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Federal auto recovery director tours Flint plant

By KATHY BARKS HOFFMAN, Associated Press Writer

FLINT, May 8, 2009 (AP): Michigan will continue to be targeted for federal help as it adjusts to the loss of thousands of jobs related to the troubled auto industry, Ed Montgomery said Friday.

President Barack Obama's Director of Recovery for Auto Communities and Workers continued a two-day swing through the state to listen to pleas for help from local officials and workers in cities stretching from Grand Rapids to Detroit.

Acting Flint Mayor Michael Brown told Montgomery how his city had gone from 80,000 auto jobs in the late 1970s to 7,500 now. More than 400 of those workers are employed at General Motors Corp.'s sprawling Flint Engine South plant, which Montgomery toured Friday before meeting with around 100 local officials and other community members at Mott Community College.

The plant makes the engines used in GM's highly popular crossover vehicles as well as the Chevrolet Malibu and Traverse and the Cadillac CTS. It soon will be retooled to manufacture the engine for the Chevy Volt, the plug-in hybrid GM plans to launch next year.

GM announced earlier this week that it will close all or portions of 23 engine, transmission and parts factories across the U.S. for up to nine weeks because vehicle-making plants also will be idled. But the Flint engine plant will close for just the traditional two-week break, spokeswoman Sharon Basel said.

The GM truck assembly plant in Flint that employs 2,100 workers won't be so lucky. Workers who build heavy duty pickups will be out of work as of Monday and won't be called back to work until nine weeks later, Basel said.

Workers who build medium-duty trucks at the plant will be off only for the normal two-week break in late June and early July, she added. But workers at some of GM's other Flint operations will find themselves on extended furloughs. The Flint area March unemployment rate was 15.3 percent, while the state rate was 12.6 percent.

United Auto Workers Region 1-C director, Duane Zuckschwerdt, who accompanied Montgomery on the plant tour and during the community college meeting, said federal officials need to understand that it's not just the auto industry that's hurting in Michigan.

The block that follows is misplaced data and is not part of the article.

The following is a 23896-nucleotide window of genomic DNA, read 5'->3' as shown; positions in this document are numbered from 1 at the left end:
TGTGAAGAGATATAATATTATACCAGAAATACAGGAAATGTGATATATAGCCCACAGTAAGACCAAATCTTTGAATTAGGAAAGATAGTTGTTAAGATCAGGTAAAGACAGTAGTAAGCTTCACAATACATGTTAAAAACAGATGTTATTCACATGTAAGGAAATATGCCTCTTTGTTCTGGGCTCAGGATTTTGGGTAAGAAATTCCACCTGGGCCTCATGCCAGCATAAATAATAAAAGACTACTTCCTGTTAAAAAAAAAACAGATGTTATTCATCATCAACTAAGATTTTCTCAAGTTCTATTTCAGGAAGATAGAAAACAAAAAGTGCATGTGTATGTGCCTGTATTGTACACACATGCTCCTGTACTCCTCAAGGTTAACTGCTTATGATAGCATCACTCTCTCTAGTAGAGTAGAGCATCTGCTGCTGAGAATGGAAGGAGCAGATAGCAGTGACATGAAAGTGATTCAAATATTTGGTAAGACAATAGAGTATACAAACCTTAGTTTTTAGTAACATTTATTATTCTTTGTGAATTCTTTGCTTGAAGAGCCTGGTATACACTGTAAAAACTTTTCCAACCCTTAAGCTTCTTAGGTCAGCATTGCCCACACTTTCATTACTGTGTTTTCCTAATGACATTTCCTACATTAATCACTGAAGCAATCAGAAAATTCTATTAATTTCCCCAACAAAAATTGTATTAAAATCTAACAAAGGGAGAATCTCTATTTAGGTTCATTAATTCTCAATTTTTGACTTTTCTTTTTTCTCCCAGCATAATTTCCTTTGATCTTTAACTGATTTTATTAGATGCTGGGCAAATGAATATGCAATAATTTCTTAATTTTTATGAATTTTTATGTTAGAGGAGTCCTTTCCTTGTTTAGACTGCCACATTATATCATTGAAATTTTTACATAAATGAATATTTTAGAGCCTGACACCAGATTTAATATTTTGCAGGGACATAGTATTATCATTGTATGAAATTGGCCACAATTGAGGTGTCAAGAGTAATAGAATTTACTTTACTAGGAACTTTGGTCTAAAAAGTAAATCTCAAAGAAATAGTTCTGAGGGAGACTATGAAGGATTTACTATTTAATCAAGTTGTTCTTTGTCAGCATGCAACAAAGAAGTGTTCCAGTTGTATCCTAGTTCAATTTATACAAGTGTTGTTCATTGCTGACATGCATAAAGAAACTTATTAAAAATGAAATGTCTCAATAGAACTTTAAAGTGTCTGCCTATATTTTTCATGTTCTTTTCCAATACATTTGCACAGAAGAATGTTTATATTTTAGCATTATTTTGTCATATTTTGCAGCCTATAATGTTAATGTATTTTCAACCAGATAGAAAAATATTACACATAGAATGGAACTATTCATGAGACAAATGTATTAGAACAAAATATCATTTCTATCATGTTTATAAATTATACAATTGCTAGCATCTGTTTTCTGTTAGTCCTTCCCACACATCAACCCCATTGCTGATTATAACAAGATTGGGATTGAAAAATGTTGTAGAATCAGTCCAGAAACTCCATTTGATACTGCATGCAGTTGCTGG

People laid off in related industries are losing their health insurance, which ``puts a tremendous strain on health care providers,'' he said. Small businesses also are affected.

Zuckschwerdt said he's among the many UAW members concerned that GM may head into bankruptcy if it can't meet a June 1 deadline to cut its debt, reduce labor costs and take other restructuring steps.

There's a lot of concern about what bankruptcy could mean for current and retired workers' pensions and health care benefits, he said, and about how many plants GM ultimately will close.

Montgomery tried to reassure Michigan officials and workers during the invitation-only community meeting.

``The president made a commitment that we will stand behind the auto companies and workers,'' he said, adding that he's giving Michigan the most attention because it's the state hardest hit by the domestic auto industry's troubles.

Montgomery also visited the GM Technical Center in Warren and met with community leaders and federal, state and local officials at Macomb County Community College.

Standing in front of the Cadillac Converj, an electric concept vehicle, at the tech center, he said communities should not expect a quick fix from the government.

``Clearly, the problems that we face and the challenges that we face today didn't occur overnight and they're not going to be solved overnight,'' Montgomery said. ``We need to get the economy growing. We need to get people buying automobiles again.''

He also visited NextEnergy, a Detroit-based nonprofit that is trying to accelerate development of alternative energy technologies.

Gov. Jennifer Granholm and members of Michigan's congressional delegation are accompanying Montgomery during his visit, as are federal officials from the Small Business Administration, the Environmental Protection Agency and the departments of Housing and Urban Development, Energy, Commerce, Labor, Transportation and Treasury.

Associated Press Writer Ben Leubsdorf in Warren contributed to this report.






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